A year ago, for the month of June, I wrote about an online short story each day for the month. It seemed like a good idea at the time. My blog readership fell precipitously and nobody seemed to give a damn about what I was doing – which was a surprising amount of work.
Because of this result, I’m going to do it again this year.
For the second entry in this month’s list of short stories, on this second day of June, I give you a classic chestnut by Willa Cather, On the Gull’s Road.
Read the story online here:
On the Gull’s Road
I know people that read a lot of Cather. I haven’t read that much.
I always think of her as a Nebraska writer (though I know she lived most of her life in New York) and primarily as a chronicler of life on the plains.
This story couldn’t be further from that. It’s a story of doomed young love on a ship leaving Italy.
One thing that jumps out is her wonderful ability to describe life on a ship. I’ve been on cruises – and the whole deal is so much different that what a sea voyage from Italy in that time must have been – but I recognize the scene and the unique unfettered feel that riding the waves leaves behind.
The sun had disappeared over the high ridge behind the city, and the stone pines stood black and flat against the fires of the afterglow. The lilac haze that hung over the long, lazy slopes of Vesuvius warmed with golden light, and films of blue vapor began to float down toward Baiae. The sky, the sea, and the city between them turned a shimmering violet, fading grayer as the lights began to glow like luminous pearls along the water-front, — the necklace of an irreclaimable queen. Behind me I heard a low exclamation; a slight, stifled sound, but it seemed the perfect vocalization of that weariness with which we at last let go of beauty, after we have held it until the senses are darkened. When I turned to her again, she seemed to have fallen asleep.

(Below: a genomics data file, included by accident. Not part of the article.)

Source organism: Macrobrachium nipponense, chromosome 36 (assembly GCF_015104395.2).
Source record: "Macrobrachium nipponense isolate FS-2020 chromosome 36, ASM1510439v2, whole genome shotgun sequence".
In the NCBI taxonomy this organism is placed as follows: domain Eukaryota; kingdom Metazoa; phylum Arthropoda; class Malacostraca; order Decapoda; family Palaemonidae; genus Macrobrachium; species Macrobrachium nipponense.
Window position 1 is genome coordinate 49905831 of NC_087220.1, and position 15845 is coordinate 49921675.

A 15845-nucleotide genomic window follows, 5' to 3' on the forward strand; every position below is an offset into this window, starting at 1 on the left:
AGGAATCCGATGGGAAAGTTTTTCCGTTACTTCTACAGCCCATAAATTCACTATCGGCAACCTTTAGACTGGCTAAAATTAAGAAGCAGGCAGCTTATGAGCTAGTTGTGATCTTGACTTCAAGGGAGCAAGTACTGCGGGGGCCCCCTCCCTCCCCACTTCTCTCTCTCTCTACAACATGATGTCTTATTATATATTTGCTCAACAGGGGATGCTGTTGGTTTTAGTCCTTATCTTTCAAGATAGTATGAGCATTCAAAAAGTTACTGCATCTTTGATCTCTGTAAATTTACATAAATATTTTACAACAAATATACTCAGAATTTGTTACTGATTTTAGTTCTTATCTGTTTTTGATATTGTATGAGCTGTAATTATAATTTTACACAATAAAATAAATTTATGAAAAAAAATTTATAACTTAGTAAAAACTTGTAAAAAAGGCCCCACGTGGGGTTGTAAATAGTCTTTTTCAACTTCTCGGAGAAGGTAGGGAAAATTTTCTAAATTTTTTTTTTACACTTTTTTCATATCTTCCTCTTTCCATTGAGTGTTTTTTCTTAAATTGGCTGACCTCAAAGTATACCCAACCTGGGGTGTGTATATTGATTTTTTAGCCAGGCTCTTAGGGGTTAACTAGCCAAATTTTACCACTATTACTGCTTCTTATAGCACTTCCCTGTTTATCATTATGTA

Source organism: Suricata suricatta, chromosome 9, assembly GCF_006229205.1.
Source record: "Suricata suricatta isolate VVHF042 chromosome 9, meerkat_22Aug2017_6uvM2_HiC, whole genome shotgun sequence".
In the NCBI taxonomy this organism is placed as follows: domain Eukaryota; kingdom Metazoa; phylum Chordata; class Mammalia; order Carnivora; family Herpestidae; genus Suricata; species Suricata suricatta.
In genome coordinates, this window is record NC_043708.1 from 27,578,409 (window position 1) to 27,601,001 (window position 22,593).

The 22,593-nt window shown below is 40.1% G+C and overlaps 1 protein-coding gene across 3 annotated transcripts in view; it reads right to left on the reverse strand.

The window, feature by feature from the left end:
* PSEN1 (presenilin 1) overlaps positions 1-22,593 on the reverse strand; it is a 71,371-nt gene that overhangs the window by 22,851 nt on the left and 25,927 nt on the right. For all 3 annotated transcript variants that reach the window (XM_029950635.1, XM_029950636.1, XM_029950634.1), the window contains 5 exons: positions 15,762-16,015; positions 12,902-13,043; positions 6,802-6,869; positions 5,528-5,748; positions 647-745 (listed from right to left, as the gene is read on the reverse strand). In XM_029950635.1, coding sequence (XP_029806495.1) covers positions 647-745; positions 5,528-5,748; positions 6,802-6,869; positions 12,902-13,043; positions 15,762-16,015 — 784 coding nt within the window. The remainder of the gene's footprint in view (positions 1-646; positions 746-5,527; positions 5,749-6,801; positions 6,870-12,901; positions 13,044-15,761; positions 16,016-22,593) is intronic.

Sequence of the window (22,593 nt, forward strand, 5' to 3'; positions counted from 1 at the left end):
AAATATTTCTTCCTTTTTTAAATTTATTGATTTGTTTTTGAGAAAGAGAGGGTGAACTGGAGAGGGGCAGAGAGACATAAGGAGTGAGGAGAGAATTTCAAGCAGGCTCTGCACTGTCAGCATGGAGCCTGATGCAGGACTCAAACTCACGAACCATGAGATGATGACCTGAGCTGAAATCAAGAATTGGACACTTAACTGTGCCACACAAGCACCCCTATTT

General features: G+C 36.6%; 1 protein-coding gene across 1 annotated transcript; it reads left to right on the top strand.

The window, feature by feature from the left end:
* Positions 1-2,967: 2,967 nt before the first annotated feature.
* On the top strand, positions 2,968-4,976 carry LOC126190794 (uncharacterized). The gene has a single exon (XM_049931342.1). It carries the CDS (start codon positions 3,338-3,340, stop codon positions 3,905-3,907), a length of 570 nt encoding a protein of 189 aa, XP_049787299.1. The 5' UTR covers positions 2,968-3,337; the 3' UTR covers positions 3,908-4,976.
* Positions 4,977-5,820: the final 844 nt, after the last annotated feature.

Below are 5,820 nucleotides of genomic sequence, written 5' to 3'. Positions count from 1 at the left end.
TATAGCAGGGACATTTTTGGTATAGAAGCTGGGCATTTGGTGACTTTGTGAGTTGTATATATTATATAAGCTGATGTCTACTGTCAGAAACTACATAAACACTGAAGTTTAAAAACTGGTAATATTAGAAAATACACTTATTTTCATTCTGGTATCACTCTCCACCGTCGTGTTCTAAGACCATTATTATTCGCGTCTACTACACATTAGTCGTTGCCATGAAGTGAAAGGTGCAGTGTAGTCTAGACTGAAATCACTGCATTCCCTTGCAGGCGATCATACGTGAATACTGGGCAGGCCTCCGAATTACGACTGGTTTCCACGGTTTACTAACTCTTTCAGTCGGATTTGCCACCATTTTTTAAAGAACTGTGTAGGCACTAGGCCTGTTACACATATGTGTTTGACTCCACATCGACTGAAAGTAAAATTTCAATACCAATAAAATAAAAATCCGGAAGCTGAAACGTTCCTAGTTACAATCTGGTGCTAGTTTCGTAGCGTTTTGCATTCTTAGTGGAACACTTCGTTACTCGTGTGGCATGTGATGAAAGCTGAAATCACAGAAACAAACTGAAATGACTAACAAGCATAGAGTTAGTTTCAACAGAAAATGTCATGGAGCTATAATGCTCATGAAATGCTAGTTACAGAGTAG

Of course, the oddest thing about the story is the ambiguous sex of the narrator – who falls in love with the doomed, married Mrs. Ebbling. Reading it, I assumed the narrator was a man (…anticipating a consular appointment…) but on careful examination it seems that this little fact is deliberately blurred. The narrator’s name is never mentioned and is never referred to by any pronoun that would give their sex away.
This ambiguity adds a layer of unreal mystery to the love between the two young people. It reinforces the melancholy, the feeling of loss, of regret, and of nostalgia that permeates the story.
There is a lot more here than a simple shipboard infatuation.
“Don’t say that. When I leave you day after tomorrow, I shall have given you all my life. I can’t tell you how, but it is true. There is something in each of us that does not belong to the family or to society, not even to ourselves. Sometimes it is given in marriage, and sometimes it is given in love, but oftener it is never given at all. We have nothing to do with giving or withholding it. It is a wild thing that sings in us once and flies away and never comes back, and mine has flown to you. When one loves like that, it is enough, somehow. The other things can go if they must. That is why I can live without you, and die without you.”